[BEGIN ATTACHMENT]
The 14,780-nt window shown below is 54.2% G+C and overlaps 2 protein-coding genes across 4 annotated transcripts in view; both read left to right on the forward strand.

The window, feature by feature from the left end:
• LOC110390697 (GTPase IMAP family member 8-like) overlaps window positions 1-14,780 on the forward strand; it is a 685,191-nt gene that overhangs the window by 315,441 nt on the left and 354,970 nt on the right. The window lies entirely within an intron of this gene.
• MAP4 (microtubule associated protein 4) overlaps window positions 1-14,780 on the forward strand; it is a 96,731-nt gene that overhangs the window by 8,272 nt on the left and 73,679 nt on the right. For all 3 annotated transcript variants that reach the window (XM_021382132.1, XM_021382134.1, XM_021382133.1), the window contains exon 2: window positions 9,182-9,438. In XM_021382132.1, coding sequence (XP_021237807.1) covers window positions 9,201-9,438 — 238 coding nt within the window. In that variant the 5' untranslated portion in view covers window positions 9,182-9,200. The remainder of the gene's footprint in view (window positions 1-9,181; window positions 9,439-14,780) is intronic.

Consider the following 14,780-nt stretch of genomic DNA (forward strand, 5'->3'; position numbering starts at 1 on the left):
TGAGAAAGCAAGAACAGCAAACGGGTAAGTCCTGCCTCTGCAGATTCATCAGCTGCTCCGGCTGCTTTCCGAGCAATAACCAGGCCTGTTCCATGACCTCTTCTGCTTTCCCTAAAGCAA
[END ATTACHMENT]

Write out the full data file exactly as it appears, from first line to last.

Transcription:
The 14,780-nt window shown below is 54.2% G+C and overlaps 2 protein-coding genes across 4 annotated transcripts in view; both read left to right on the forward strand.

The window, feature by feature from the left end:
• LOC110390697 (GTPase IMAP family member 8-like) overlaps window positions 1-14,780 on the forward strand; it is a 685,191-nt gene that overhangs the window by 315,441 nt on the left and 354,970 nt on the right. The window lies entirely within an intron of this gene.
• MAP4 (microtubule associated protein 4) overlaps window positions 1-14,780 on the forward strand; it is a 96,731-nt gene that overhangs the window by 8,272 nt on the left and 73,679 nt on the right. For all 3 annotated transcript variants that reach the window (XM_021382132.1, XM_021382134.1, XM_021382133.1), the window contains exon 2: window positions 9,182-9,438. In XM_021382132.1, coding sequence (XP_021237807.1) covers window positions 9,201-9,438 — 238 coding nt within the window. In that variant the 5' untranslated portion in view covers window positions 9,182-9,200. The remainder of the gene's footprint in view (window positions 1-9,181; window positions 9,439-14,780) is intronic.

Consider the following 14,780-nt stretch of genomic DNA (forward strand, 5'->3'; position numbering starts at 1 on the left):
TGAGAAAGCAAGAACAGCAAACGGGTAAGTCCTGCCTCTGCAGATTCATCAGCTGCTCCGGCTGCTTTCCGAGCAATAACCAGGCCTGTTCCATGACCTCTTCTGCTTTCCCTAAAGCAA